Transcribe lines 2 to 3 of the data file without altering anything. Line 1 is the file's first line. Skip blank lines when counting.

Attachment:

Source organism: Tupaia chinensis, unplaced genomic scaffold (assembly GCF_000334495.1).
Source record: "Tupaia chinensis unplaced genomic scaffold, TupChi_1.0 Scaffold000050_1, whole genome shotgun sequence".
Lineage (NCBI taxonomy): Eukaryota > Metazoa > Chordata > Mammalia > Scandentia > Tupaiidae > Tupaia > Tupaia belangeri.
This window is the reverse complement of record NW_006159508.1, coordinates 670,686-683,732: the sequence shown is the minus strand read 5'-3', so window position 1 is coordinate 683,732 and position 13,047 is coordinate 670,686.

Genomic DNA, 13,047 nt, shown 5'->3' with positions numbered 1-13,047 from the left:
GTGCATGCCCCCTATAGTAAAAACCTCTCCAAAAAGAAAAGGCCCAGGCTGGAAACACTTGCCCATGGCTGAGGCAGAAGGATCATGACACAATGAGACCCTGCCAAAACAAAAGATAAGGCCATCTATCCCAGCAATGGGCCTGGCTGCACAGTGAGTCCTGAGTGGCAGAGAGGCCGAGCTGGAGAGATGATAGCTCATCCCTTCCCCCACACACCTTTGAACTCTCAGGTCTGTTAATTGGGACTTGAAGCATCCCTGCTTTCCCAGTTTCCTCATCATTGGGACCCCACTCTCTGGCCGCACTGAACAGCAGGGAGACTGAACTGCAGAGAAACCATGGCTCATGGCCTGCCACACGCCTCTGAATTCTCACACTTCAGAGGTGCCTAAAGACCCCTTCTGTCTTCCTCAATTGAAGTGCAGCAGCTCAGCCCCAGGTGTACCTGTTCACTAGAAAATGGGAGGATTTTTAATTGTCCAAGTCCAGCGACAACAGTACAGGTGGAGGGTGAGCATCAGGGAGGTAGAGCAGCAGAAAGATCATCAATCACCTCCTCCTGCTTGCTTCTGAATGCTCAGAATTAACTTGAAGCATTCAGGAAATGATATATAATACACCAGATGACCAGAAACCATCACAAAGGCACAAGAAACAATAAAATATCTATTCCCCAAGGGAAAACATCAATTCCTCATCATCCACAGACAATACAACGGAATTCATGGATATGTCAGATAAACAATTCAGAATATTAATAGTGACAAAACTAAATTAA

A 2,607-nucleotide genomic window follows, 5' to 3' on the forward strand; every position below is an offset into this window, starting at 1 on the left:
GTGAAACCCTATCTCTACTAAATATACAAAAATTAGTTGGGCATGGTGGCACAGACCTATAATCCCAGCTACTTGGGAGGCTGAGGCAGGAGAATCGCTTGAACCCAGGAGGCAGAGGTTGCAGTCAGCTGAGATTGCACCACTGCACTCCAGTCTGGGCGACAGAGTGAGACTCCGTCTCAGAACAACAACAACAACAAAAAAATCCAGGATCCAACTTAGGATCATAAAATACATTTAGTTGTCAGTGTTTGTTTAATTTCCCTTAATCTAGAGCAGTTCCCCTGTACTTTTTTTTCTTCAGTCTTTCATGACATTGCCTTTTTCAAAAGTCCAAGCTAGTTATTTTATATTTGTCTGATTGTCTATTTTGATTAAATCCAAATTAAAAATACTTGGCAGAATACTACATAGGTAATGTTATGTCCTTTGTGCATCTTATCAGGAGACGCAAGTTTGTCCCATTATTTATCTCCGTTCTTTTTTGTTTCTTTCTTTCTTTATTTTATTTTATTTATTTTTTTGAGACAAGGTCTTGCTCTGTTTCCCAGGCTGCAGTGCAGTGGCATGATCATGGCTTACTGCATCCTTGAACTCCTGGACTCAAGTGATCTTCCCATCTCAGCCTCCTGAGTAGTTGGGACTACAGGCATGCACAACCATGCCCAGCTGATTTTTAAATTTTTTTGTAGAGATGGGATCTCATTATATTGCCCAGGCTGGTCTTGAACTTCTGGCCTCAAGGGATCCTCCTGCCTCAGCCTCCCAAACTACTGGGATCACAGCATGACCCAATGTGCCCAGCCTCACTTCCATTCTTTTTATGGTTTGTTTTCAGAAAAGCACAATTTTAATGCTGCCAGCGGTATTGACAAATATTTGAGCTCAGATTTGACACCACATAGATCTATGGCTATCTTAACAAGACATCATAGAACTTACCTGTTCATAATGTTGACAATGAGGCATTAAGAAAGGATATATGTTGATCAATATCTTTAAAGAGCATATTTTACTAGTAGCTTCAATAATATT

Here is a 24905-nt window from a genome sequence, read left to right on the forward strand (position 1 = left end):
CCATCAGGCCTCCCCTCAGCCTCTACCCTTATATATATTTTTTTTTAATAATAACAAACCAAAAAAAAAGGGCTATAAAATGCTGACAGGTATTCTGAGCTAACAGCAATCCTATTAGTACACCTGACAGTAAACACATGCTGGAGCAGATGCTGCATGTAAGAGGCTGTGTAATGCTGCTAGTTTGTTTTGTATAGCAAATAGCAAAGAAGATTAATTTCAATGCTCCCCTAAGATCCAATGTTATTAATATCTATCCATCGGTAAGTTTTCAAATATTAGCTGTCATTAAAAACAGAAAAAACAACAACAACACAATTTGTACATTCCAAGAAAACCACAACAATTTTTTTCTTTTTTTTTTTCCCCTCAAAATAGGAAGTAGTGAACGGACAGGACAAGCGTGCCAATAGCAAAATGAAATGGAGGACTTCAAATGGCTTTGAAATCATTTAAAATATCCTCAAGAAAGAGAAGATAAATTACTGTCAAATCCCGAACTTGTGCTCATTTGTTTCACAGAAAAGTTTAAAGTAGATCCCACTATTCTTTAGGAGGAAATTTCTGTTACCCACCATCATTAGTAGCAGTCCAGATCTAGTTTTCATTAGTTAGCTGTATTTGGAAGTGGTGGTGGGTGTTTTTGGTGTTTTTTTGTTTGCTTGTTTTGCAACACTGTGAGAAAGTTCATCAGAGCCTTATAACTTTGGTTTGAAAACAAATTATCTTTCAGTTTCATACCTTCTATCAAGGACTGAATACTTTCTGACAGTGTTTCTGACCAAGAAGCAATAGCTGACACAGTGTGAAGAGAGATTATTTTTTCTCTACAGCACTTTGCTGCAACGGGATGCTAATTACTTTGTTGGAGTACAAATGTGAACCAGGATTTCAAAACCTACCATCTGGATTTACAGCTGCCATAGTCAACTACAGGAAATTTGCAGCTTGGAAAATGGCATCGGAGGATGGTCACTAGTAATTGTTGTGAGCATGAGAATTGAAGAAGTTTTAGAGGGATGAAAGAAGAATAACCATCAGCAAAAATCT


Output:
Source record: "Tupaia chinensis unplaced genomic scaffold, TupChi_1.0 Scaffold000050_1, whole genome shotgun sequence".
Lineage (NCBI taxonomy): Eukaryota > Metazoa > Chordata > Mammalia > Scandentia > Tupaiidae > Tupaia > Tupaia belangeri.